At one time or another we all have fallen for the okie-doke and believed old wives' tales when it comes to Black beauty. We’ve even preached these myths to others as if they were written by Jesus himself. I have to admit that I, too, have been a victim of both believing and disseminating beauty information that simply wasn’t true. Here are a few popular Black beauty myths that are fiction and not fact:
Dirt makes your hair grow faster
Um, no. All dirt does is make your hair dirty. That’s it, that’s all. The reality is your hair and scalp thrive when they are clean and not covered with residue or debris. Want to ensure that your hair grows? Properly clean your scalp and moisturize your hair, focusing on the ends and you’ll be good to go.
Alcohol is a good facial astringent
If you use alcohol on your face, I’m giving you a major side-eye right now. Alcohol is only good for killing bacteria and drying your skin out. It’s way too harsh to be used on our delicate skin. A great alternative would be witch hazel. It’s easy on the skin, very inexpensive, and is a great natural astringent.
Braiding or pulling your hair tight makes it grow faster
I can’t tell you how many times I’ve heard this one. I even had a stylist tell me this as she proceeded to try to braid my then 3-year-old daughter's hair clean out of her head. Listen and listen well—pulling one's hair tight doesn’t make it grow. On the contrary, it can potentially cause permanent hair loss. Can you say traction alopecia?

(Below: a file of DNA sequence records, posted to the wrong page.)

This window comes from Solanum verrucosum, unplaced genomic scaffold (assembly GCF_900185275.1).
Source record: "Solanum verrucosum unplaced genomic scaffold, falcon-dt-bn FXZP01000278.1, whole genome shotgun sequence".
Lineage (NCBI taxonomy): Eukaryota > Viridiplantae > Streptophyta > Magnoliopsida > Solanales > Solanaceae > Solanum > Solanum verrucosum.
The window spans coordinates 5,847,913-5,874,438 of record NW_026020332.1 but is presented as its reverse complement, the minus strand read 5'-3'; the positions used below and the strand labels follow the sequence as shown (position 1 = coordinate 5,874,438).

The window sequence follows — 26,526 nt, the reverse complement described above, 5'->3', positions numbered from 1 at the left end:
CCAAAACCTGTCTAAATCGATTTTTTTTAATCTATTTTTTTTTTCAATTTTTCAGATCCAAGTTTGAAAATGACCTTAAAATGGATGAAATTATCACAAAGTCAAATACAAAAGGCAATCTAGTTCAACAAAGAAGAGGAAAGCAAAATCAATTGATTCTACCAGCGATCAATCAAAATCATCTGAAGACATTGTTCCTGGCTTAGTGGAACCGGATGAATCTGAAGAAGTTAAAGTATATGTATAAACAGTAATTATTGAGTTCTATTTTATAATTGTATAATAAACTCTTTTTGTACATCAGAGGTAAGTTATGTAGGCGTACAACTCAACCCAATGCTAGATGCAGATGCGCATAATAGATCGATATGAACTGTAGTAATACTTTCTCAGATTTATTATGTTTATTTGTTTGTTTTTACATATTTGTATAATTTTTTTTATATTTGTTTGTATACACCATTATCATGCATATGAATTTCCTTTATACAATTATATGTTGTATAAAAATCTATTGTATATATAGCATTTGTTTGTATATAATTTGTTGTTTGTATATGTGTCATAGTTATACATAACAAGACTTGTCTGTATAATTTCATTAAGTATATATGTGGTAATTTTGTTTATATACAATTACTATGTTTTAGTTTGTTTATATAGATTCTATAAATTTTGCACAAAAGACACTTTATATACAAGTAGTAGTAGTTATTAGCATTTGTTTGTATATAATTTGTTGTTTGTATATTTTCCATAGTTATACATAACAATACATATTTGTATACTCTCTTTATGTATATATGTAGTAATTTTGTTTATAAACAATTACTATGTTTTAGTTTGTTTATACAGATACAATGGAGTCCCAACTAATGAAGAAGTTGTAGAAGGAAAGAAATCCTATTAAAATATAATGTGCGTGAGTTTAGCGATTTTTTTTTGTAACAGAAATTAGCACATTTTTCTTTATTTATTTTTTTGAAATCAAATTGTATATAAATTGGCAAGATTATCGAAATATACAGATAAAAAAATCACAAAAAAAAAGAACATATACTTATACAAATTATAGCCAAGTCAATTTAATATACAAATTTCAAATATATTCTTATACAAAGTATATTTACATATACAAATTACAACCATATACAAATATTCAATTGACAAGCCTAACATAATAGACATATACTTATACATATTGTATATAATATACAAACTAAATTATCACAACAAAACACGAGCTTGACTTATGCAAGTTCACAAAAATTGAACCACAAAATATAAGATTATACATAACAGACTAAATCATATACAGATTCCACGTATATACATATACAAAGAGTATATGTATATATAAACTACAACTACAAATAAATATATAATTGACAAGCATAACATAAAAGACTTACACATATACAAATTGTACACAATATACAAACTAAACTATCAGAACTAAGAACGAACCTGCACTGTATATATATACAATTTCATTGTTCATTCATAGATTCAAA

Putting toothpaste on pimples makes them go away
If by "makes them go away” you mean “makes them grow three times larger” then, yes, toothpaste makes pimples “go away.” I’m sure I am not the only one that has tried to get rid of a pimple with toothpaste. I’ve tried it tons of times and each time was a complete fail. Toothpaste only irritates breakouts and oftentimes makes them worse.
“Greasing” your scalp is an important part of your hair care regimen
According to Dr. Kari Williams, greasing your scalp can cause more damage than good. It can clog your pores and exacerbate problems you already have. Adding grease to a flaking scalp only plasters those flakes to your scalp. It does not get rid of them. Instead of focusing on greasing your scalp, focus on applying light oils to your hair. Regular styling and scalp massages will distribute the oil naturally to your scalp.
Women with darker skin can’t wear red lipstick
Lies, I tell you. All lies. All Black women, no matter how light or dark the complexion, can wear red lipstick. It’s all about finding the shade that best complements your skin tone. In my experience as a makeup artist, I’ve found that MAC Cosmetics’ Ruby Woo and Russian Red work on any shade of brown skin.
Black hair doesn’t grow long
There are a ton of myths surrounding Black hair. One of the biggest myths is that our hair doesn’t grow long—and if it does grow, it is because the Black person is mixed with another race. This couldn’t be further from the truth. Truth is, Black hair, no matter how kinky it may be, can and does grow long. There’s no genetic trait held only by Black people that keeps our hair from growing. Chemical overprocessing and improper haircare is what keeps some hair from growing. All hair grows. We have to protect and nourish it to keep it from breaking off.
Are there any beauty myths I missed? Let me know your thoughts in the comment section below.
Briana McCarthy is a writer, blogger and editor of The Mane Source. When she's not blogging about hair and beauty, she's enjoying her Chicago hometown with her hubby and two children. Chat her up on Facebook and Instagram.